Our Gerbil Living & Play Habitat Pics
This is about Martin and Gonff, and where they live and play...
Martin and Gonff are brothers, and their only real differences are
that Gonff's a little thinner and that Martin's the dominant one.
(We lost track of who this picture is really of, so we made a mirror image of it
in order to get this effect! The camera flash backlit the eyes, normally they're black.)
Update: We lost Martin to old age early in 2000.
On 05-02-2001 we lost Gonff to old age and what may have been a scent gland tumor.
They will both be missed.
Sometime soon we will adopt two new gerbils to take their places in our hearts.
When we do, we will post their pictures here.
This is the Living Habitat; a 20-gallon (US) tank with a hand-made birch plywood cover.
The cover incorporates a modified Hartz tube system and an external water bottle.
There's an aquarium fluorescent light fixture fixed behind the habitat to avoid over
heating the guys, and the brass fixture on the left contains a red bulb for night viewing.
This is the cover seen from the bottom.
You can see how the 1/4 inch hardware cloth protects the underside of the cover.
(If you look carefully, you can see the brass tabs that support the front cover sections.)
The cover with the left-hand section removed...
... and with the right-hand section removed.
The next two graphics show the (current) nesting area, with the back door
entrance through the flower pot, the swing that our guys never use, the Hartz tube
system and the ramp. The "tree" is actually a 5 inch in diameter, 7 inch high section
of oak trunk with a plastic top. The "tree" has three passages bored through it,
but only the top one is visible in the graphic. The guys use it for storing bedding...
This is the Play Habitat; a modified 10-gallon (US) tank with
one glass side replaced with the same wood used in the Living Habitat.
The lack of vents and the "drawbridge" keep 99% of the chinchilla dust inside the habitat.
(The "drawbridge" is closed only when the habitat is not in use,
or when we have to leave the room for a minute while the guys are in residence.)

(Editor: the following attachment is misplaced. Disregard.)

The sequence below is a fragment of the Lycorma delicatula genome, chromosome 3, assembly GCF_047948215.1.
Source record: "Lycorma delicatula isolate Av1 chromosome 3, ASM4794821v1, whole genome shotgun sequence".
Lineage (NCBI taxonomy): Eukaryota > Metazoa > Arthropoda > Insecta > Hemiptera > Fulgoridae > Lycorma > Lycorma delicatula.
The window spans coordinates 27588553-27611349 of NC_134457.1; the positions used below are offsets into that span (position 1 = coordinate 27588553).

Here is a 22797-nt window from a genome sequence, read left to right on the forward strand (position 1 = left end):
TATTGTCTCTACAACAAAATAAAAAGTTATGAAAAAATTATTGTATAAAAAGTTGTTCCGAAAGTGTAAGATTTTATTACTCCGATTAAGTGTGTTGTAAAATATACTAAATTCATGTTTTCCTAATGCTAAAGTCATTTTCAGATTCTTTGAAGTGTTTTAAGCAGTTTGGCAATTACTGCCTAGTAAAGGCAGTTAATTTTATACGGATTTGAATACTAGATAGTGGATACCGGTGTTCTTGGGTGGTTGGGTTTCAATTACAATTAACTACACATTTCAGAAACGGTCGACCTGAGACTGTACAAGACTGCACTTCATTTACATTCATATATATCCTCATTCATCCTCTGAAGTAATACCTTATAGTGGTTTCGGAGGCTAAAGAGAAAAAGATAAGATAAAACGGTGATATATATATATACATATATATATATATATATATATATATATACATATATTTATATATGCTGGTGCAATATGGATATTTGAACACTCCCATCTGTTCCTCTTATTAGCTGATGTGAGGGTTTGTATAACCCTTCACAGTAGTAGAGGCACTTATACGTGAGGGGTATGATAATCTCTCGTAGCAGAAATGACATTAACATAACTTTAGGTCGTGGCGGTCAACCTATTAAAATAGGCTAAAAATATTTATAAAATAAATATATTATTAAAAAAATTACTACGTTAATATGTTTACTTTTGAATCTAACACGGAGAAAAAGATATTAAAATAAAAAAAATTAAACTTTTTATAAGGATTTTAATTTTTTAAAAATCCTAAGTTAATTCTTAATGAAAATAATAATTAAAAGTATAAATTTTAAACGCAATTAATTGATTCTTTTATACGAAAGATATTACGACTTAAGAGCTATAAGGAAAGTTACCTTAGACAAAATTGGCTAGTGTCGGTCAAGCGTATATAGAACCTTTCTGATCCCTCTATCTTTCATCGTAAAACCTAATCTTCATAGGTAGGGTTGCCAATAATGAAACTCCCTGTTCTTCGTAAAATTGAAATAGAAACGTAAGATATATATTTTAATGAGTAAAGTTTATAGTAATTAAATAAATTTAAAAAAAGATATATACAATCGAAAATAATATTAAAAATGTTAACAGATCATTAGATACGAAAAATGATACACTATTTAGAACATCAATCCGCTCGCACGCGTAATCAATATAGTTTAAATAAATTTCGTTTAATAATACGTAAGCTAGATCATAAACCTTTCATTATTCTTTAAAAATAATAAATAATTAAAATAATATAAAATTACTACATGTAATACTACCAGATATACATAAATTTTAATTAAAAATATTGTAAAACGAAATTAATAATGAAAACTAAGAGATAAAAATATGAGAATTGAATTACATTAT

These graphics show the dust bath side of the habitat from the inside,
and from the outside of the tank. You can also see the tube slide
and the "steps" that lead to the access holes in the top section, in the following graphics.
These graphics show the other side of the habitat; the playground-style "ball bin".
The ball bin is now filled to 2 to 3 inches deep with beads (5 to 7.5cm, this pic shows far
fewer, as we under-estimated how many it would take to originally fill the bin.)
The following graphic shows the Play Habitat with the top section removed
(my favorite pic, looks neat from this angle)...
... and this shows the two bin lids removed, which allows easy access
for recovery, rescue or cleaning. The lids can also be removed
through the front of the habitat without removing the top section.
This is the inside of the top section.
You can see the shoulder that leads into the tube slide, in the front left corner.
The access holes to the lower levels are in the left and right rear corners.
This is the inside of the top section since we modified it to
encourage the guys to use the tube slide. You can see the new
divider and the 3 holes that we made in it in order to create a sort of
cul-de-sac at the tube slide entrance.
(The cover of the Living Habitat and the outside of the Play Habitat were
hand-rubbed with linseed oil, and the inside wood surfaces were left unfinished.)
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